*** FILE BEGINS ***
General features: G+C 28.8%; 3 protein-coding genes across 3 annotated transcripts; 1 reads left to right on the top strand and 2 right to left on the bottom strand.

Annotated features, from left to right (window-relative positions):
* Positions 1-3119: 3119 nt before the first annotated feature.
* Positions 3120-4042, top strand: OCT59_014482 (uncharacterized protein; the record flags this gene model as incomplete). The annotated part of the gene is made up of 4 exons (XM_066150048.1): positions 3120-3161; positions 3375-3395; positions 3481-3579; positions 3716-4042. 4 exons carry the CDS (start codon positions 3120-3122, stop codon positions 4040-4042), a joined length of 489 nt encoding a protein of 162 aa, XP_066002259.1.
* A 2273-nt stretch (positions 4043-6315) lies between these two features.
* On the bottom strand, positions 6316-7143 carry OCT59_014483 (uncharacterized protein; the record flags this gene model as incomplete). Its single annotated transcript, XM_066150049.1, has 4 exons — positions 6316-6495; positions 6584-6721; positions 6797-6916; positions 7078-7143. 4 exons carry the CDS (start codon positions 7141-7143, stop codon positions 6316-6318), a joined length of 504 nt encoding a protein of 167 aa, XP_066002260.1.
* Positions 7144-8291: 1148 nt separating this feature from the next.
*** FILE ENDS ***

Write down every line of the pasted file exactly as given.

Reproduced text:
General features: G+C 28.8%; 3 protein-coding genes across 3 annotated transcripts; 1 reads left to right on the top strand and 2 right to left on the bottom strand.

Annotated features, from left to right (window-relative positions):
* Positions 1-3119: 3119 nt before the first annotated feature.
* Positions 3120-4042, top strand: OCT59_014482 (uncharacterized protein; the record flags this gene model as incomplete). The annotated part of the gene is made up of 4 exons (XM_066150048.1): positions 3120-3161; positions 3375-3395; positions 3481-3579; positions 3716-4042. 4 exons carry the CDS (start codon positions 3120-3122, stop codon positions 4040-4042), a joined length of 489 nt encoding a protein of 162 aa, XP_066002259.1.
* A 2273-nt stretch (positions 4043-6315) lies between these two features.
* On the bottom strand, positions 6316-7143 carry OCT59_014483 (uncharacterized protein; the record flags this gene model as incomplete). Its single annotated transcript, XM_066150049.1, has 4 exons — positions 6316-6495; positions 6584-6721; positions 6797-6916; positions 7078-7143. 4 exons carry the CDS (start codon positions 7141-7143, stop codon positions 6316-6318), a joined length of 504 nt encoding a protein of 167 aa, XP_066002260.1.
* Positions 7144-8291: 1148 nt separating this feature from the next.